Thursday, 01 January 1970
Sitting in a cafe in North Devon this summer, my 11 year old daughter, on spotting a passing stranger in a stripey jumper, suddenly shouted, ‘Look, it’s wally!’. When I was at school, ‘wally’ was a derogatory term for someone who wasn’t doing very well; now, it seems, it is someone noteworthy; someone who is impressive (either because of his/her amazing stripey jumper or in some other way…). Wally has changed and now he is someone kids want to be.
On GCSE and A-level results days and at the start of each new school year as schools report on exam results, they tend to get very focused on percentages of top grades, individuals who have achieved top grades and subjects whose pupils have achieved high numbers of top grades. But what of those of us who worked really hard for something and achieved it when that something was not a top grade?
For me, it was Maths GCSE. Although I had originally been good at Maths, things slipped a lot as I became increasingly interested in English and the arts and my Maths grade in a mock dropped to an E. I was mortified that I had dropped the ball so badly, especially when I learned that I had to get a C grade in Maths if I was to have realistic ambitions for university. So I had to work hard. At my school you could take GCSEs early if you got into high enough sets. So I worked really hard, got into the lowest set for an early exam, scraped my C grade and was then released from Maths forever. It wasn’t very mature. But it was quite a personal victory.
In this post GDPR age, how do we celebrate individuals? How do we ensure that those for whom a 4 was a huge success are made to feel that their battle counts just as much, perhaps even more, than the pupil who finds their studies easy and breezed 8s or 9s? How do we champion the dyslexic who achieves an impressive 6 or 7 in English or the dyscalculic who manages the same in Maths? There will have been thousands of pupils across the country last week who secured grades that were harder won than all of the 9s put together - those who dealt with terrible loss in their GCSE year or were battling challenges with their emotional health and succeeded, to their own measure, all the same.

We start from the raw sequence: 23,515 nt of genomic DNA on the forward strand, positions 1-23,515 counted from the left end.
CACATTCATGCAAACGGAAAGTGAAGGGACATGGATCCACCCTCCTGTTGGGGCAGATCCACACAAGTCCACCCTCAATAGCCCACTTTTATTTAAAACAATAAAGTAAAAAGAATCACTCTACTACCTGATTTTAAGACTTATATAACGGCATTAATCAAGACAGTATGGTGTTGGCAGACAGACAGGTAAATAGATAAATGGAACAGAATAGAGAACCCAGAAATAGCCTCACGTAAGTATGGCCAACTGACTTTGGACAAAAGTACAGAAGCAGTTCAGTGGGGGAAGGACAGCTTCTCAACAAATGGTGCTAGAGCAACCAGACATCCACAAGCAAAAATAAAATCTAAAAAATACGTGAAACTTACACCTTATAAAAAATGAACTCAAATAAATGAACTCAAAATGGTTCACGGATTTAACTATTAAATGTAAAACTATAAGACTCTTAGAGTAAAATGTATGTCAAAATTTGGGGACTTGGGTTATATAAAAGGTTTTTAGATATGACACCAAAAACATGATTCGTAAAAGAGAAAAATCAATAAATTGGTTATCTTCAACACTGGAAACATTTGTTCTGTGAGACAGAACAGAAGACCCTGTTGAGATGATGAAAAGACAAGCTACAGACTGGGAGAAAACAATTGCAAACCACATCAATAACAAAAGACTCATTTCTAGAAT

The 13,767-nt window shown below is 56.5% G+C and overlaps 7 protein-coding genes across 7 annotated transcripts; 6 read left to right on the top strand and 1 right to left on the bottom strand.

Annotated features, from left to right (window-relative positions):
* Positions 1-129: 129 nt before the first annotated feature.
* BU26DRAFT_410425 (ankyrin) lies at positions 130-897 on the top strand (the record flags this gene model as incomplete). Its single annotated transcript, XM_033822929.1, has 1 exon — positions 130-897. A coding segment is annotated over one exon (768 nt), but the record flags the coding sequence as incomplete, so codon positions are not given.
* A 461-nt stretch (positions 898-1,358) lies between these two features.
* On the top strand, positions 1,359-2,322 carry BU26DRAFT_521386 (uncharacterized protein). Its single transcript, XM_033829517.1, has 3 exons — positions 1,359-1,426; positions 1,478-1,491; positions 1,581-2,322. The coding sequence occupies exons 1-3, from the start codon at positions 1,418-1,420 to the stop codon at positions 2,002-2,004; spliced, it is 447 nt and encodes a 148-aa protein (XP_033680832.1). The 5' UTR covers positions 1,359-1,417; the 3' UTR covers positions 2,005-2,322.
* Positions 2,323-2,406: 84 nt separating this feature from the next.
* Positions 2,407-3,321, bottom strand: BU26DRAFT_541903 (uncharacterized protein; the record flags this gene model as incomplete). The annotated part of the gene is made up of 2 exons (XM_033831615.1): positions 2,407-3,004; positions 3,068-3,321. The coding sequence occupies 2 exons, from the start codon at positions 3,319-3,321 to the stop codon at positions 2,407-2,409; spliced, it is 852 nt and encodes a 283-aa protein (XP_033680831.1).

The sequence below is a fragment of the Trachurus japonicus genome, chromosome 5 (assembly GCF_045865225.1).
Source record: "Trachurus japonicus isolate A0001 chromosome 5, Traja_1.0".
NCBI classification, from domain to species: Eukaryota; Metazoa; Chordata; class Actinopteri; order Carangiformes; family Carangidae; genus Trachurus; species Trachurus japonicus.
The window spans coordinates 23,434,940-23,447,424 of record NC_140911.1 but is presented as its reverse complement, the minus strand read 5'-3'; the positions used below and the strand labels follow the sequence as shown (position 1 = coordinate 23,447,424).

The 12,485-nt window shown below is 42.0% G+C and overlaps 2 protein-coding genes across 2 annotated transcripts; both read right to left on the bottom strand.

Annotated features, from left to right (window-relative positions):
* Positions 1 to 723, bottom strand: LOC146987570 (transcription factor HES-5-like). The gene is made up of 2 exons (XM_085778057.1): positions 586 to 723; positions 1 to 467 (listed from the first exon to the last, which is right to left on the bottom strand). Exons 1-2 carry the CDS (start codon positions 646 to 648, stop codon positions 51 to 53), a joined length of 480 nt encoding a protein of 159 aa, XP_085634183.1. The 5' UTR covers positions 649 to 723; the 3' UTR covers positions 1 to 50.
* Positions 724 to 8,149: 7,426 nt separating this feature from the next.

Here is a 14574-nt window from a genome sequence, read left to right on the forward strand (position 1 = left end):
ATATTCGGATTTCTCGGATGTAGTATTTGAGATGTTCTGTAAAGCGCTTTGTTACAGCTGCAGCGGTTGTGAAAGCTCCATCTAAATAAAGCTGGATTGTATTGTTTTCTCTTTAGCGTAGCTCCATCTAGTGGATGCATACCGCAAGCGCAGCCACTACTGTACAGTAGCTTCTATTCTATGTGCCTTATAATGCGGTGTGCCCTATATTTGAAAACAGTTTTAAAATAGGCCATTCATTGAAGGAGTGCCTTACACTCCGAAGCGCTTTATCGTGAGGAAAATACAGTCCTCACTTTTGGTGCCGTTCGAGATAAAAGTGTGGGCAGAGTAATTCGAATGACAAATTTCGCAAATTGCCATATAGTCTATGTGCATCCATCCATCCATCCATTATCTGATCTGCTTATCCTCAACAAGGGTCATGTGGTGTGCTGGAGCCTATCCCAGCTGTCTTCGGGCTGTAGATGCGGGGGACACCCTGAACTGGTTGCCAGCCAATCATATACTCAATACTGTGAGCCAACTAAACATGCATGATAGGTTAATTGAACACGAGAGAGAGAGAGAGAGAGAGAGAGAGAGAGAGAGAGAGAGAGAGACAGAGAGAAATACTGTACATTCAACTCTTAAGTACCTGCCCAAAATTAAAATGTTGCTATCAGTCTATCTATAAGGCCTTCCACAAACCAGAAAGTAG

At Monkton, our start of term assembly sees us citing not only those who have achieved high grades but also those who have won significant personal victories. We don’t distinguish between them, we just raise up the names of those who are noteworthy in their performance. We need to help all children through any embarrassment at performing well just as we need to help all children feel that performing well, at whatever level is relevant to them, should be their aim. I am sure at school level lots of us do the same but how can we recognise this at national level? How can we encourage government to recognise those vital results in every school across the country and not just focus on pass grades or top grades?
I was always told that just because something is hard doesn’t mean we shouldn’t do it - it usually means we should. Protecting children’s data whilst celebrating their success is certainly hard. Counting as relevant statistics those who battled and won seems impossible. But I don’t think that means we shouldn’t do it. For all those individuals out there who beat the odds, defied everyone’s expectations or overcame huge struggles to achieve their aims, I salute you. We need to find a way to do that nationally, in independent and maintained schools, both to make sure their achievement is recognised but also to inspire those who come behind. It is time to shape some criteria and an award which will recognise those whose challenge was great but whose resolve was greater.
It turns out that Wally is everywhere, we just need to find a way to give him a jumper.
Principal Monkton Combe School